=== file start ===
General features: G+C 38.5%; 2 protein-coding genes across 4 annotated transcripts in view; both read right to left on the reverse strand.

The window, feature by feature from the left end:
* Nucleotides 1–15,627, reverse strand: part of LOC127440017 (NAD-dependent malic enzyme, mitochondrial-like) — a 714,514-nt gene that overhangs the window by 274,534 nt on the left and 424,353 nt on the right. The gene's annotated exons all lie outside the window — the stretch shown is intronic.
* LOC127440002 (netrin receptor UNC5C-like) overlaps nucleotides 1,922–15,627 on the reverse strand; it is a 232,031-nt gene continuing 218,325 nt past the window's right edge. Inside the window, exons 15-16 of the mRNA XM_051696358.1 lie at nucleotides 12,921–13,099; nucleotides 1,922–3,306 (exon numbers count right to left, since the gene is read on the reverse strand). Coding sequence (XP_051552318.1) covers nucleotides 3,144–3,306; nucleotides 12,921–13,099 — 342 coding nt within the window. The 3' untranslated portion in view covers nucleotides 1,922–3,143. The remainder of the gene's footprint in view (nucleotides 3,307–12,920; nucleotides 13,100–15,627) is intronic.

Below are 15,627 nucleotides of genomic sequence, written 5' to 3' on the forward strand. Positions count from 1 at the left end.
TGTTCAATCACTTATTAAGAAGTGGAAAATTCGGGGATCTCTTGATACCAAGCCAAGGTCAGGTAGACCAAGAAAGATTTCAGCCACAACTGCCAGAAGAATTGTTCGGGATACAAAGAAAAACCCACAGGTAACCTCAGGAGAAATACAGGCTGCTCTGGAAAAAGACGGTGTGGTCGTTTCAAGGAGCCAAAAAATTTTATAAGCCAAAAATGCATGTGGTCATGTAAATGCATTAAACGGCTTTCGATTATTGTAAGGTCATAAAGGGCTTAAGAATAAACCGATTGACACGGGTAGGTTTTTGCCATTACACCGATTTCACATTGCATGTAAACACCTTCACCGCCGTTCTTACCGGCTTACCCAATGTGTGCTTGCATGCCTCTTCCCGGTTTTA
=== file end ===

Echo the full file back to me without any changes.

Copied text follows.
General features: G+C 38.5%; 2 protein-coding genes across 4 annotated transcripts in view; both read right to left on the reverse strand.

The window, feature by feature from the left end:
* Nucleotides 1–15,627, reverse strand: part of LOC127440017 (NAD-dependent malic enzyme, mitochondrial-like) — a 714,514-nt gene that overhangs the window by 274,534 nt on the left and 424,353 nt on the right. The gene's annotated exons all lie outside the window — the stretch shown is intronic.
* LOC127440002 (netrin receptor UNC5C-like) overlaps nucleotides 1,922–15,627 on the reverse strand; it is a 232,031-nt gene continuing 218,325 nt past the window's right edge. Inside the window, exons 15-16 of the mRNA XM_051696358.1 lie at nucleotides 12,921–13,099; nucleotides 1,922–3,306 (exon numbers count right to left, since the gene is read on the reverse strand). Coding sequence (XP_051552318.1) covers nucleotides 3,144–3,306; nucleotides 12,921–13,099 — 342 coding nt within the window. The 3' untranslated portion in view covers nucleotides 1,922–3,143. The remainder of the gene's footprint in view (nucleotides 3,307–12,920; nucleotides 13,100–15,627) is intronic.

Below are 15,627 nucleotides of genomic sequence, written 5' to 3' on the forward strand. Positions count from 1 at the left end.
TGTTCAATCACTTATTAAGAAGTGGAAAATTCGGGGATCTCTTGATACCAAGCCAAGGTCAGGTAGACCAAGAAAGATTTCAGCCACAACTGCCAGAAGAATTGTTCGGGATACAAAGAAAAACCCACAGGTAACCTCAGGAGAAATACAGGCTGCTCTGGAAAAAGACGGTGTGGTCGTTTCAAGGAGCCAAAAAATTTTATAAGCCAAAAATGCATGTGGTCATGTAAATGCATTAAACGGCTTTCGATTATTGTAAGGTCATAAAGGGCTTAAGAATAAACCGATTGACACGGGTAGGTTTTTGCCATTACACCGATTTCACATTGCATGTAAACACCTTCACCGCCGTTCTTACCGGCTTACCCAATGTGTGCTTGCATGCCTCTTCCCGGTTTTA